Archive for the ‘repressive’ Category

Prison Terms Cripple Myanmar Democracy Movement

November 16, 2008

In a devastating week for Myanmar’s democracy movement, dozens of its members have been sentenced to length prison terms, as the military-ruled government locks away writers and Buddhist monks — as well as musicians, a poet and at least one journalist.

By MICK ELMORE, Associated Press Writer

By the weekend, more than 80 had received sentences of up to 65 years — a move that seemed designed to keep them jailed long past the upcoming elections, activists and analysts said Sunday.

“They are clearing the decks of anyone who is likely to challenge their authority ahead of the election” in 2010, Larry Jagan, a Bangkok-based newspaper columnist and Myanmar analyst, said of the generals who rule the country.

Myanmar's pro-democracy leader Aung San Suu Kyi. Twenty-three ... 
Myanmar’s pro-democracy leader Aung San Suu Kyi. Twenty-three pro-democracy activists arrested during anti-junta demonstrations in Myanmar last year were each sentenced to 65 years in jail.(AFP/MYANMAR NEWS AGENCY/AFP)

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http://news.yahoo.com/s/ap/20081116/ap_on_re_as/as_
myanmar_dissidents;_ylt=AhTQlhJm7cgret4Kc8UKg5Ks0NUE

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Fired General Likens Japan’s Government to Repressive North Korean Regime

November 4, 2008

Japan’s sacked air force commander compared his country to North Korea for a row over his assertion that Tokyo was not a World War II aggressor, prompting the government Tuesday to promise an inquiry.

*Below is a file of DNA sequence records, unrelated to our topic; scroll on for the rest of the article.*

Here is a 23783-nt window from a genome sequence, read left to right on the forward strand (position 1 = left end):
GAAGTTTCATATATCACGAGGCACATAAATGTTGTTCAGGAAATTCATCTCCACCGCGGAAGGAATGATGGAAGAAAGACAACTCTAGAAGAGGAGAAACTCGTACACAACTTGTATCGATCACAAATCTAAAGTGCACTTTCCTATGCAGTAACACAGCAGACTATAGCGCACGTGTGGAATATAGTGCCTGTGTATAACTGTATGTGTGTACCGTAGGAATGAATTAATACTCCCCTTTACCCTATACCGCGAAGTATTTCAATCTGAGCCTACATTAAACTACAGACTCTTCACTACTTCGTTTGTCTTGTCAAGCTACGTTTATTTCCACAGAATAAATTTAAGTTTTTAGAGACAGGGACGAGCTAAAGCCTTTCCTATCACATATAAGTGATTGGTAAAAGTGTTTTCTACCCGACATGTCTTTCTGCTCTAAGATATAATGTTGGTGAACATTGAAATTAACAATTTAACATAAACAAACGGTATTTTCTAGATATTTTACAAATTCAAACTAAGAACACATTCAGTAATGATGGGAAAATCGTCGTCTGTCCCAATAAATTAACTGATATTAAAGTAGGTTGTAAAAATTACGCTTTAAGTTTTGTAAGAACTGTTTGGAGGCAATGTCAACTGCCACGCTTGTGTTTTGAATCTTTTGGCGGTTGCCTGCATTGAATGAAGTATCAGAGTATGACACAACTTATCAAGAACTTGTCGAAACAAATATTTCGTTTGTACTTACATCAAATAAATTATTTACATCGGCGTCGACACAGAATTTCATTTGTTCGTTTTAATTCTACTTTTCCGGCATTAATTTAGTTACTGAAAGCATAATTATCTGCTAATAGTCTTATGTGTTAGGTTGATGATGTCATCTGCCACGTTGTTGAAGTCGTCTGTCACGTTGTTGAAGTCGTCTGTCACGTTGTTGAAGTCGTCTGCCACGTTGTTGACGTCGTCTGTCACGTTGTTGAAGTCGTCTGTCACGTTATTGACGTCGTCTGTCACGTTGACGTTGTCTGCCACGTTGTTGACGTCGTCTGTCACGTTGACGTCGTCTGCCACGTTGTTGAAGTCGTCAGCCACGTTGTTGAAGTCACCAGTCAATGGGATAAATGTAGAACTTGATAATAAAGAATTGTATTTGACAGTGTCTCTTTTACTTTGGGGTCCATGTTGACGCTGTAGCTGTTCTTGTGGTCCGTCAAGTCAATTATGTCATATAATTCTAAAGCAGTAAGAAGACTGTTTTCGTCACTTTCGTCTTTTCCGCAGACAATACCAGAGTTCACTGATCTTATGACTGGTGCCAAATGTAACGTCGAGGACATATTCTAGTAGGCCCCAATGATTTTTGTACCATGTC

As the government sought to reassure other Asian countries that it did not agree with his comments, Toshio Tamogami went on the offensive insisting he was right and had thought it was time for such views to be accepted.

“If you are not allowed to say even a word that counters the government’s statements, you cannot possibly call the country democratic,” the ex-general told a press conference.

“It’s just like North Korea.”

by Harumi Ozawa, AFP

Tamogami was fired from his post for an essay in which he wrote that Japan was falsely accused of being the aggressor and calling for the nation to shed elements of its post-WWII pacifism.

Japan's sacked air force commander General Toshio Tamogami, ... 

ABOVE: Japan’s sacked air force commander General Toshio Tamogami, seen here, compared his country to North Korea for a row over his assertion that Tokyo was not a World War II aggressor, prompting the government Tuesday to promise an inquiry.(AFP/HO/File/Jiji Press)

He retired Monday two years early rather than serve in a lesser position.

Tamogami said many Asian countries “take a positive view” of Japan’s past military actions, seeing Tokyo as a bulwark against Western imperialism.

The scandal comes at a bad time for Prime Minister Taro Aso, who criticised Tamogami’s remarks but has himself previously caused controversy by defending aspects of Japanese colonialism.